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Blood thinning drug helps in understanding a natural HIV barrier

Date:
March 23, 2015
Source:
University of East Anglia
Summary:
A blood thinning agent is helping researchers understand more about the body’s natural barriers to HIV. New research reveals how the protein langerin, which is present in genital mucous and acts as a natural HIV barrier during the first stages of contamination, interacts with the drug heparin.
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A blood thinning agent is helping researchers at the University of East Anglia understand more about the body's natural barriers to HIV.

New research reveals how the protein langerin, which is present in genital mucous and acts as a natural HIV barrier during the first stages of contamination, interacts with the drug heparin.

The research team has been able to identify two different mechanisms for that interaction -- involving different sites or 'faces' at the surface of the langerin protein.

Lead researcher Dr Jesus Angulo from UEA's school of Pharmacy said: "Langerin is produced by immune cells which are present in genital mucous. They constitute the first obstacle that the HIV virus finds in its way to infecting someone.

"Heparin is widely used as an anticoagulant agent that prevents the formation of blood clots. But it is also occurs naturally in the body with different compositions and surrounds our cells.

"Langerin-heparin interactions are thought to be important in the degradation of the HIV virus. The way that heparin interacts with langerin is important because it is thought to stabilize the formation of granules that facilitates the elimination of HIV particles.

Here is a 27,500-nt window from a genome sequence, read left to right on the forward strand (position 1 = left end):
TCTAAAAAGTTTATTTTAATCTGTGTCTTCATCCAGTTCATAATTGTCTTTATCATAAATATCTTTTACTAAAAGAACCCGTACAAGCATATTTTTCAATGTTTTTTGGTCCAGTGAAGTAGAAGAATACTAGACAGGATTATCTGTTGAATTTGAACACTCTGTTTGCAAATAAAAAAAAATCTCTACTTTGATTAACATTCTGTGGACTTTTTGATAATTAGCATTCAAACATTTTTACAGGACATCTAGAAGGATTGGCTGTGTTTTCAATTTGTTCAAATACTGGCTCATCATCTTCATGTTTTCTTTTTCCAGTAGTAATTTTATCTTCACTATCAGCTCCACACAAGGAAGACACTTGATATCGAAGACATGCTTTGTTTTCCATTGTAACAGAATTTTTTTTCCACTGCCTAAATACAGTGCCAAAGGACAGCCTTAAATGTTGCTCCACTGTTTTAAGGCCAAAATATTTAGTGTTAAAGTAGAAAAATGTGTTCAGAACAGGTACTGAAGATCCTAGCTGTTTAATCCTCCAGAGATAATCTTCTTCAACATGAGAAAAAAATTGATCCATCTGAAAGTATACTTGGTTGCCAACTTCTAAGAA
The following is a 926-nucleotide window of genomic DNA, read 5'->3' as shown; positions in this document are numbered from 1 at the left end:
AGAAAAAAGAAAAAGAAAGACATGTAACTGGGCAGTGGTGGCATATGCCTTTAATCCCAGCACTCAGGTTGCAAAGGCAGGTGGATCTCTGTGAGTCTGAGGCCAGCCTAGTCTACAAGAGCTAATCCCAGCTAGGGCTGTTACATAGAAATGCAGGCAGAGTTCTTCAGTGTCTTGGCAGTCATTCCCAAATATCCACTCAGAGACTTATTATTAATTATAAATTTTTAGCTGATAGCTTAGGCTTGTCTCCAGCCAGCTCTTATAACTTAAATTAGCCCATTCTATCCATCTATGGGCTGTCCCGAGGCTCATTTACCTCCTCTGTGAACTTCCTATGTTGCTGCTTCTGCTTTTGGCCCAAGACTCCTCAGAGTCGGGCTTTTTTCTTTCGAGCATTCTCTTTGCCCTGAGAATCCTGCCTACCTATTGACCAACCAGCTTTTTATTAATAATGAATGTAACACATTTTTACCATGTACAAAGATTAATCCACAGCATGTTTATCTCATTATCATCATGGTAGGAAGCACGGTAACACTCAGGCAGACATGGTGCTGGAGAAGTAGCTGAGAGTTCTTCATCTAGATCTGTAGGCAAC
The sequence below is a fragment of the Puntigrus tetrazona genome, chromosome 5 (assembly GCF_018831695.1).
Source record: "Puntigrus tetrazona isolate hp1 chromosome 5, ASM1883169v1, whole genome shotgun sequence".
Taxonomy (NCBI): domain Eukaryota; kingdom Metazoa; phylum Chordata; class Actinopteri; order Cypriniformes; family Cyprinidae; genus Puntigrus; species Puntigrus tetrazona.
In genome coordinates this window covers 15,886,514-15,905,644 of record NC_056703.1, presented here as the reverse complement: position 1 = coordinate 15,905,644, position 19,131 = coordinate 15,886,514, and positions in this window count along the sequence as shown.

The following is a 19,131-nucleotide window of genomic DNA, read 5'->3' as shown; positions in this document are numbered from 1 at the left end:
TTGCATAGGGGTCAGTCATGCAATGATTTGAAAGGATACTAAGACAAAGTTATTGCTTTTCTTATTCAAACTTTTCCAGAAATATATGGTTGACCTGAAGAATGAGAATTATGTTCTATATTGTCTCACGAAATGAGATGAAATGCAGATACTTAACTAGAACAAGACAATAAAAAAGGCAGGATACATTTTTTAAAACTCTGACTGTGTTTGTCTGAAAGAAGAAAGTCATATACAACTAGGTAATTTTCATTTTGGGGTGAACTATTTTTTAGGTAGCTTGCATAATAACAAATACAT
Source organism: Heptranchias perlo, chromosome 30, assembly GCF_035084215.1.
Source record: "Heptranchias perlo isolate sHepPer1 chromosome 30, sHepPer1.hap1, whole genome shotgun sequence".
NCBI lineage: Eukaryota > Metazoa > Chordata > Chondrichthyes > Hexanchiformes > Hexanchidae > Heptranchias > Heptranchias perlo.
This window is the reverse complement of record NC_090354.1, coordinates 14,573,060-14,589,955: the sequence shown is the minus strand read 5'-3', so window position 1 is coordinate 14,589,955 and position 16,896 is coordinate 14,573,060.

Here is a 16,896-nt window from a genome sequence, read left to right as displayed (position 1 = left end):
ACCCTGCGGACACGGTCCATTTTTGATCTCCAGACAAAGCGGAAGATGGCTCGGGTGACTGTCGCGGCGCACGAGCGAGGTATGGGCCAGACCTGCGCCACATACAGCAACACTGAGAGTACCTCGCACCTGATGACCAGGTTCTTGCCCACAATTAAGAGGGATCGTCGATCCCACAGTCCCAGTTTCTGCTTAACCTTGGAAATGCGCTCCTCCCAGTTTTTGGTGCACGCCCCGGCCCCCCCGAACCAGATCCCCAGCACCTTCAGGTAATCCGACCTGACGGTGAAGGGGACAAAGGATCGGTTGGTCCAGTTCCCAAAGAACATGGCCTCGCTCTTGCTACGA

"This is a basic research study providing structural details of a potentially relevant interaction in a known natural barrier to HIV. Yet, of course, it doesn't mean that taking heparin or other anticoagulant drugs will protect people from HIV.

"The ultimate aim of this line of research is to develop drugs that inhibit the HIV cellular receptors that facilitate infection, without inhibiting, or even better boosting, the activity of langerin.

"This is obviously a long-term goal towards which this research is providing significant initial steps."


Story Source:

Materials provided by University of East Anglia. Note: Content may be edited for style and length.


Journal Reference:

  1. Juan C. Muñoz-García, Eric Chabrol, Romain R. Vivès, Aline Thomas, José L. de Paz, Javier Rojo, Anne Imberty, Franck Fieschi, Pedro M. Nieto, Jesús Angulo. Langerin–Heparin Interaction: Two Binding Sites for Small and Large Ligands As Revealed by a Combination of NMR Spectroscopy and Cross-Linking Mapping Experiments. Journal of the American Chemical Society, 2015; 150323010120002 DOI: 10.1021/ja511529x

Cite This Page:

University of East Anglia. "Blood thinning drug helps in understanding a natural HIV barrier." ScienceDaily. ScienceDaily, 23 March 2015. <www.sciencedaily.com/releases/2015/03/150323105748.htm>.
University of East Anglia. (2015, March 23). Blood thinning drug helps in understanding a natural HIV barrier. ScienceDaily. Retrieved May 23, 2017 from www.sciencedaily.com/releases/2015/03/150323105748.htm
University of East Anglia. "Blood thinning drug helps in understanding a natural HIV barrier." ScienceDaily. www.sciencedaily.com/releases/2015/03/150323105748.htm (accessed May 23, 2017).

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